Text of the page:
Charlotte Brontë, Jane Eyre: Ch. 8

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Chapter VIII

Ere the half-hour ended, five o’clock struck; school was dismissed, and all were gone into the refectory to tea.  I now ventured to descend: it was deep dusk; I retired into a corner and sat down on the floor.  The spell by which I had been so far supported began to dissolve; reaction took place, and soon, so overwhelming was the grief that seized me, I sank prostrate with my face to the ground.  Now I wept: Helen Burns was not here; nothing sustained me; left to myself I abandoned myself, and my tears watered the boards.  I had meant to be so good, and to do so much at Lowood: to make so many friends, to earn respect and win affection.  Already I had made visible progress: that very morning I had reached the head of my class; Miss Miller had praised me warmly; Miss Temple had smiled approbation;w she had promised to teach me drawing, and to let me learn French, if I continued to make similar improvement two months longer: and then I was well received by my fellow-pupils; treated as an equal by those of my own age, and not molested by any; now, here I lay again crushed and trodden on; and could I ever rise more?

“Never,” I thought; and ardently I wished to die.  While sobbing out this wish in broken accents, some one approached: I started up—again Helen Burns was near me; the fading fires just showed her coming up the long, vacant room; she brought my coffee and bread.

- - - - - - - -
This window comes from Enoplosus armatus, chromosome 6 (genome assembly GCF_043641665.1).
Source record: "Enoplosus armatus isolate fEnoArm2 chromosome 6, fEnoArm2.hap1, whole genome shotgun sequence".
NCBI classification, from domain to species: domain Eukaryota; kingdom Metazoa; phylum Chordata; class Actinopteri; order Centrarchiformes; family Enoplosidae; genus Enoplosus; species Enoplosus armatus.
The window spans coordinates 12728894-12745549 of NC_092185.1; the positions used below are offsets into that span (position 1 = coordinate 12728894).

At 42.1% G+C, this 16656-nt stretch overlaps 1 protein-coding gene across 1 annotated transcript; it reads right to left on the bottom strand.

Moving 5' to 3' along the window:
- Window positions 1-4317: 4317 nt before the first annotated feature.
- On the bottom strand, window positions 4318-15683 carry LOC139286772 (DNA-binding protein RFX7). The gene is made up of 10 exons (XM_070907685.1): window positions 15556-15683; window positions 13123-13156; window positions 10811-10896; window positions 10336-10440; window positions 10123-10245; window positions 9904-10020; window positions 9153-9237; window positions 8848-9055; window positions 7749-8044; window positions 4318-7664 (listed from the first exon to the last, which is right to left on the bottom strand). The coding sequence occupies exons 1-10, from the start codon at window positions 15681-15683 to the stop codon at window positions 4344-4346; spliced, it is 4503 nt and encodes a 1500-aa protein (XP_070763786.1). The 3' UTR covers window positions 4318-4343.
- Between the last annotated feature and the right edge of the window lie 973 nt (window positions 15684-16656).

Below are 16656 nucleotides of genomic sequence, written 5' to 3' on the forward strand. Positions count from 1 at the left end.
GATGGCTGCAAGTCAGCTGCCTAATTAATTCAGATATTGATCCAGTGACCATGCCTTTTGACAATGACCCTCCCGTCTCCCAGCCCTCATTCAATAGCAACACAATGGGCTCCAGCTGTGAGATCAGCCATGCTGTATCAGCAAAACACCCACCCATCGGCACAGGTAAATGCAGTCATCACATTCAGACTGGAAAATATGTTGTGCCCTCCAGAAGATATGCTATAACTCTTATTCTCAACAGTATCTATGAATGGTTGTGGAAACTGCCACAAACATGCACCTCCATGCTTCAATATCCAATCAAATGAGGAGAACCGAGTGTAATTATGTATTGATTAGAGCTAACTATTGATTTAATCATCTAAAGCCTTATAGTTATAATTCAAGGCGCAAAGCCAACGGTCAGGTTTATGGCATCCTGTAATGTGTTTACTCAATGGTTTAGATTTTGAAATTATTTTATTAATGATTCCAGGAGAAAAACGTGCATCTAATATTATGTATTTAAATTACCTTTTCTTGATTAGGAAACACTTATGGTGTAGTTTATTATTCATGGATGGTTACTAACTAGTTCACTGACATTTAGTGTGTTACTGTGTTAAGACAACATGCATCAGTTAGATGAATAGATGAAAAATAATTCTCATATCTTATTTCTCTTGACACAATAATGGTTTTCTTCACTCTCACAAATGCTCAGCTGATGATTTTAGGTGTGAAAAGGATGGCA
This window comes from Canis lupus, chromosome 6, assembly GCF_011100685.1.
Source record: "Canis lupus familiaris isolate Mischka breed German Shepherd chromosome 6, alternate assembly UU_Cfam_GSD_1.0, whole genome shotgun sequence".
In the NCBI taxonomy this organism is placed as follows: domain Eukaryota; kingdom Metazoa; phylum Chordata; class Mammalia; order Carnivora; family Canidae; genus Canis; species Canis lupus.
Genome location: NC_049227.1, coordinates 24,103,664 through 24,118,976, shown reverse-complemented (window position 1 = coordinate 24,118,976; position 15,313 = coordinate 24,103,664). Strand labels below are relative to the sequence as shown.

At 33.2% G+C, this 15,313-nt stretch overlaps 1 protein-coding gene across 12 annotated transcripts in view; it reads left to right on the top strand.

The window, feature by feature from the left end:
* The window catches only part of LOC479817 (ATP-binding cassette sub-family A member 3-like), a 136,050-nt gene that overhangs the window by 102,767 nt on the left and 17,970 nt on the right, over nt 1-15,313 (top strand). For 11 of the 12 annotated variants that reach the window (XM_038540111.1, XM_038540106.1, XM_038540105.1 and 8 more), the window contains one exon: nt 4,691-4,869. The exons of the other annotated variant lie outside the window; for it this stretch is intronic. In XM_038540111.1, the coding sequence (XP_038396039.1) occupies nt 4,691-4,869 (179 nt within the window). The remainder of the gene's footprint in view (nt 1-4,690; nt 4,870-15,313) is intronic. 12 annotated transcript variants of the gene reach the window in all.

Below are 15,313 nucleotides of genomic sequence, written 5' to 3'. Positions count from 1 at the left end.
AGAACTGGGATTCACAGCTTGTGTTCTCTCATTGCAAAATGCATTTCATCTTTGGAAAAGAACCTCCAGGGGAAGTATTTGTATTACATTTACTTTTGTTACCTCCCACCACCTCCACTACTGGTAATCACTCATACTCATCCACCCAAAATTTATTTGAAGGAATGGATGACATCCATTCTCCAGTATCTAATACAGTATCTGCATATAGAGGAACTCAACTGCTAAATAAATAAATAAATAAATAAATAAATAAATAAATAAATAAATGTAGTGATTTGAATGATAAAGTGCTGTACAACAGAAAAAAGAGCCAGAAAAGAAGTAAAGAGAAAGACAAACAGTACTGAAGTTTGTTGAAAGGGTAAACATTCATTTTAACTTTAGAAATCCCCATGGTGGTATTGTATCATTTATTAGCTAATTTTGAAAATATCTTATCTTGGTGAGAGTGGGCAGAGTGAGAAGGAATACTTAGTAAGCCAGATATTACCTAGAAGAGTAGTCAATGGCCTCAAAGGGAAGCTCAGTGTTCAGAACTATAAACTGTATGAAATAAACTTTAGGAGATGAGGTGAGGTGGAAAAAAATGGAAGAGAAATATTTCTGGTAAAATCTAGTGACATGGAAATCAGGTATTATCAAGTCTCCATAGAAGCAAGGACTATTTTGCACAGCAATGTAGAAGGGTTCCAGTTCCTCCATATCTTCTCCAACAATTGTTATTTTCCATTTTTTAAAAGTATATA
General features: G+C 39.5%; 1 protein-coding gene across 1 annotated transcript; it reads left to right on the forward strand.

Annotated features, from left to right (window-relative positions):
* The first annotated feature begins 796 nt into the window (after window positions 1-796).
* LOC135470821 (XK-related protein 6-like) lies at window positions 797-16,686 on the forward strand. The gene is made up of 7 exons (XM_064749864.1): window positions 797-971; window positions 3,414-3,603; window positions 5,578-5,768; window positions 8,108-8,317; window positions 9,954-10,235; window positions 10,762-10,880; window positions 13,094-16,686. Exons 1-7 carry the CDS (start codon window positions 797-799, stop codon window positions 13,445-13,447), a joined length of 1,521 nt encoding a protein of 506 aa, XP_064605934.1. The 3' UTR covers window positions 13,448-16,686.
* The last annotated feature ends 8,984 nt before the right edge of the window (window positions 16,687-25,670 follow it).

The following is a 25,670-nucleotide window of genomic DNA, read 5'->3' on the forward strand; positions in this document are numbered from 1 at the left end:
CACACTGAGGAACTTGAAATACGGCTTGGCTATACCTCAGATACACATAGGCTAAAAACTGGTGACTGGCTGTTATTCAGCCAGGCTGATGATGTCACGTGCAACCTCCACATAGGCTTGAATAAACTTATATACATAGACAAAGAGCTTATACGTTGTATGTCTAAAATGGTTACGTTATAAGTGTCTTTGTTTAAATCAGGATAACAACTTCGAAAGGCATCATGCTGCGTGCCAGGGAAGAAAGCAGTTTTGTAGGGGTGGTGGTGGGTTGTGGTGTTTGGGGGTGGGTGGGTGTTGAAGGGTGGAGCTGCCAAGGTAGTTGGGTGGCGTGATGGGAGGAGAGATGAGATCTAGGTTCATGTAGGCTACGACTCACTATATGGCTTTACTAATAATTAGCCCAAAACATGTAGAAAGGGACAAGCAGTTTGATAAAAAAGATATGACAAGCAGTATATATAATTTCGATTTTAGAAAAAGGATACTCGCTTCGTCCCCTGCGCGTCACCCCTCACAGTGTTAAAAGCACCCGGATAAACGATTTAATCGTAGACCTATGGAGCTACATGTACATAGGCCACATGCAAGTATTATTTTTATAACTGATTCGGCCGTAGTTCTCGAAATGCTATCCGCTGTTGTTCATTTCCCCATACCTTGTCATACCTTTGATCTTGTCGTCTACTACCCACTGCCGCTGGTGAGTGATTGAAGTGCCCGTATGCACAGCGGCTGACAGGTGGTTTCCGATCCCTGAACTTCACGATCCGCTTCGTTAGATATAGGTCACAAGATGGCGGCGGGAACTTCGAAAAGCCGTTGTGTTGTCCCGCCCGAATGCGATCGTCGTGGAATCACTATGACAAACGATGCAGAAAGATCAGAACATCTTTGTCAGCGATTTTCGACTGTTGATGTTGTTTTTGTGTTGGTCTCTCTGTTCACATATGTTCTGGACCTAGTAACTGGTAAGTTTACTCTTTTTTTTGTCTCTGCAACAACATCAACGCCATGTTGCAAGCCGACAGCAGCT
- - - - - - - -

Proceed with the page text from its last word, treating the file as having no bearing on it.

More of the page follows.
“Come, eat something,” she said; but I put both away from me, feeling as if a drop or a crumb would have choked me in my present condition.  Helen regarded me, probably with surprise: I could not now abate my agitation, though I tried hard; I continued to weep aloud.  She sat down on the ground near me, embraced her knees with her arms, and rested her head upon them; in that attitude she remained silent as an Indian.  I was the first who spoke—

“Helen, why do you stay with a girl whom everybody believes to be a liar?”

“Everybody, Jane?  Why, there are only eighty people who have heard you called so, and the world contains hundreds of millions.”

“But what have I to do with millions?  The eighty, I know, despise me.”

“Jane, you are mistaken: probably not one in the school either despises or dislikes you: many, I am sure, pity you much.”

“How can they pity me after what Mr. Brocklehurst has said?”

“Mr. Brocklehurst is not a god: nor is he even a great and admired man: he is little liked here; he never took steps to make himself liked.  Had he treated you as an especial favourite, you would have found enemies, declared or covert, all around you; as it is, the greater number would offer you sympathy if they dared.  Teachers and pupils may look coldly on you for a day or two, but friendly feelings are concealed in their hearts; and if you persevere in doing well, these feelings will ere long appear so much the more evidently for their temporary suppression.  Besides, Jane”—she paused.

“Well, Helen?” said I, putting my hand into hers: she chafed my fingers gently to warm them, and went on—

“If all the world hated you, and believed you wicked, while your own conscience approved you, and absolved you from guilt, you would not be without friends.”

X [w] approbation;

Approval.